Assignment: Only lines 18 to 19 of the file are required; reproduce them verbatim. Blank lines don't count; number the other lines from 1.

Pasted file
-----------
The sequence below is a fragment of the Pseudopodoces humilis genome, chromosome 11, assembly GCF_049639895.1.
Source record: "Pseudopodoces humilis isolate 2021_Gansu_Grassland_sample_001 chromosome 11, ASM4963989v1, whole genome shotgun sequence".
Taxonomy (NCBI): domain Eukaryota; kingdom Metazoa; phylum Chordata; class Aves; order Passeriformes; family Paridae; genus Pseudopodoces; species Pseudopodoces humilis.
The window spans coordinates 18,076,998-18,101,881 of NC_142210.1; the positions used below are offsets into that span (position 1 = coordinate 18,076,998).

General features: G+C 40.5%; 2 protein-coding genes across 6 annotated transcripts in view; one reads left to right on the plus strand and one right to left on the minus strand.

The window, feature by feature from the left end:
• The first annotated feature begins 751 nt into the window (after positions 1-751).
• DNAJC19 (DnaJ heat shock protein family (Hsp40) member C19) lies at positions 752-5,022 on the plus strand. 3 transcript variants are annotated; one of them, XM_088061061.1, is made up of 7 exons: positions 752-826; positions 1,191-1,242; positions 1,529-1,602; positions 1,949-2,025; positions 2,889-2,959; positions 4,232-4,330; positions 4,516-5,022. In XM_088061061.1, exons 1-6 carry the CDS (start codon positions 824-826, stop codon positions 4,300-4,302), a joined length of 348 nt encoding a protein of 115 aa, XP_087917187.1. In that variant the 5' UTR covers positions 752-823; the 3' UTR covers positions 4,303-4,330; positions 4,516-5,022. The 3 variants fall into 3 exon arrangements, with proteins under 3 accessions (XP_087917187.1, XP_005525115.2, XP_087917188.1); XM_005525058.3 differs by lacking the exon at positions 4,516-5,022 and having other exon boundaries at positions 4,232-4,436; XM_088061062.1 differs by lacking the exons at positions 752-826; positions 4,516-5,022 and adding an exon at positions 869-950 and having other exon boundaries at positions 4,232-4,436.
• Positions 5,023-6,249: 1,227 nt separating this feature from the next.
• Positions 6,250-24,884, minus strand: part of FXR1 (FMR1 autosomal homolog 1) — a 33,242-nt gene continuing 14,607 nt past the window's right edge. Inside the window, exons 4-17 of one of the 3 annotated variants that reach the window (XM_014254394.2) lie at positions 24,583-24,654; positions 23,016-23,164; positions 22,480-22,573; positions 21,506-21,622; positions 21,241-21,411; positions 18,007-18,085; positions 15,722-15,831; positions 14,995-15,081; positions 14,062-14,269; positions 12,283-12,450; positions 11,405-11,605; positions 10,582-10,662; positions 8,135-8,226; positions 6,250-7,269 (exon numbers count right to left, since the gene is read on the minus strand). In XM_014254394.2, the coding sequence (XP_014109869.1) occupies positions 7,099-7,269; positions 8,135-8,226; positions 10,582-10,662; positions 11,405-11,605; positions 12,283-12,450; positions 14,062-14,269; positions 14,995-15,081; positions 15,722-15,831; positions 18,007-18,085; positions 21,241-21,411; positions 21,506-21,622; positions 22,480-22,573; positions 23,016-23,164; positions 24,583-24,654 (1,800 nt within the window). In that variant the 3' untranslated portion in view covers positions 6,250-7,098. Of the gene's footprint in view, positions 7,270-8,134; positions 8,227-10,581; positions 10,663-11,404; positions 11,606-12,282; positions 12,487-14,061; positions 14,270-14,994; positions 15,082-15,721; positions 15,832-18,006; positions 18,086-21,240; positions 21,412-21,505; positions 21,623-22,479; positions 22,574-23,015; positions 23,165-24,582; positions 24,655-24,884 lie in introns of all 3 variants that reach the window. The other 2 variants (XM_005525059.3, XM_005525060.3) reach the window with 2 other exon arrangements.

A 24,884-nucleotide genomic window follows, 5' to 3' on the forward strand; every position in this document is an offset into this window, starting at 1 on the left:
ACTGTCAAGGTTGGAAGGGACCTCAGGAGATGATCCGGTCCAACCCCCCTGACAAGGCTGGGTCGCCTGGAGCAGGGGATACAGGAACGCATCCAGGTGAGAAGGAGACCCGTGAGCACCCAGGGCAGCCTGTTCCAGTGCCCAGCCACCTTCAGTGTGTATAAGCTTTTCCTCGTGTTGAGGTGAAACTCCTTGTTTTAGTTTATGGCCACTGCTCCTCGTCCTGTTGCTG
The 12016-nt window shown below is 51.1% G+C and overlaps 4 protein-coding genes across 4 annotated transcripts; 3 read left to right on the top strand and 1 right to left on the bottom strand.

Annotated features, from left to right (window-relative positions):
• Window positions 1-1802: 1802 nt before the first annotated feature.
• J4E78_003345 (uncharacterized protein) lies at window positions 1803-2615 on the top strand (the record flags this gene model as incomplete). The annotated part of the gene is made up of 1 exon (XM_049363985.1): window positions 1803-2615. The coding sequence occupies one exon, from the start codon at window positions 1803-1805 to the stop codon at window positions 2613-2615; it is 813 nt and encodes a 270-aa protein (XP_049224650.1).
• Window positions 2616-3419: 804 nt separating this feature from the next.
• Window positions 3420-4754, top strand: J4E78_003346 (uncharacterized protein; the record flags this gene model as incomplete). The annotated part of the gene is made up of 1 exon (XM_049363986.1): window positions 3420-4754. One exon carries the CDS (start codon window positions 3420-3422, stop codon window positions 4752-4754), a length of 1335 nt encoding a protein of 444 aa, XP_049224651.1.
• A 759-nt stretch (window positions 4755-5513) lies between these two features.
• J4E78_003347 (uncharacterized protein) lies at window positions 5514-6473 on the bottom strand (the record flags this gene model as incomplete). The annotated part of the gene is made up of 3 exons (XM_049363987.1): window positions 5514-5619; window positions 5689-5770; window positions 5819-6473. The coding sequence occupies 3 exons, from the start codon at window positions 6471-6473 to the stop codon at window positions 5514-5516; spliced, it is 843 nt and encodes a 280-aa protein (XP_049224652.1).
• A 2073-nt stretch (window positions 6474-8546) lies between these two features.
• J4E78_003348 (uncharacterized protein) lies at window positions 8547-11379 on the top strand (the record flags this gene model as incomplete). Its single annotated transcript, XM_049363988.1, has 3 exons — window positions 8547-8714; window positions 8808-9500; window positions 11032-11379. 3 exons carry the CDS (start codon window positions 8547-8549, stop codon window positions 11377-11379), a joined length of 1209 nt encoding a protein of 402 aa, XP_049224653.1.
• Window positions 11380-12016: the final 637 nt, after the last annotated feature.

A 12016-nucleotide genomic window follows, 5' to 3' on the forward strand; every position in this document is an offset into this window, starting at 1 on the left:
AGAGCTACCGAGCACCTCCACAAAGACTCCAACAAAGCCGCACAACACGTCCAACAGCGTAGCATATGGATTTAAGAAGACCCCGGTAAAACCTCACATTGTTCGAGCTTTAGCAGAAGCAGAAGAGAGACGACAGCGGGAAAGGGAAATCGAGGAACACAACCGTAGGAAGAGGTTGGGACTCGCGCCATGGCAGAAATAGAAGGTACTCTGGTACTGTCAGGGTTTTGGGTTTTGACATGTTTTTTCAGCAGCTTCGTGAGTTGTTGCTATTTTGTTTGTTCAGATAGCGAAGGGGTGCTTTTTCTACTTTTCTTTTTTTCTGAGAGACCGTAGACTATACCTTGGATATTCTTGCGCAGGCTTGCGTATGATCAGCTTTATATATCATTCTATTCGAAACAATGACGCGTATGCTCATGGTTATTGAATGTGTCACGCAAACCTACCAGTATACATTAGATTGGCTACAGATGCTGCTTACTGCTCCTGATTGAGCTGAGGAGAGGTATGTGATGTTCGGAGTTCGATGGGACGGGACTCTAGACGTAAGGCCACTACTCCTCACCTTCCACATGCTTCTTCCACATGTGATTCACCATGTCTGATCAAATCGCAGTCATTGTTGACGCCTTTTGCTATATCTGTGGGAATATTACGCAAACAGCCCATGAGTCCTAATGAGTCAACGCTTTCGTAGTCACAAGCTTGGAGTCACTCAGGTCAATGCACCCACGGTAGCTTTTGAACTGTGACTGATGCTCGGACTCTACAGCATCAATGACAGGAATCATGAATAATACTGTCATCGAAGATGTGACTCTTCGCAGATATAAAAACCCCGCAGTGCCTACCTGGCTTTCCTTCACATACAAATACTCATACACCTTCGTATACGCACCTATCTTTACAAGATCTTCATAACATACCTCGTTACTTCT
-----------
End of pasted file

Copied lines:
• Window positions 3420-4754, top strand: J4E78_003346 (uncharacterized protein; the record flags this gene model as incomplete). The annotated part of the gene is made up of 1 exon (XM_049363986.1): window positions 3420-4754. One exon carries the CDS (start codon window positions 3420-3422, stop codon window positions 4752-4754), a length of 1335 nt encoding a protein of 444 aa, XP_049224651.1.
• A 759-nt stretch (window positions 4755-5513) lies between these two features.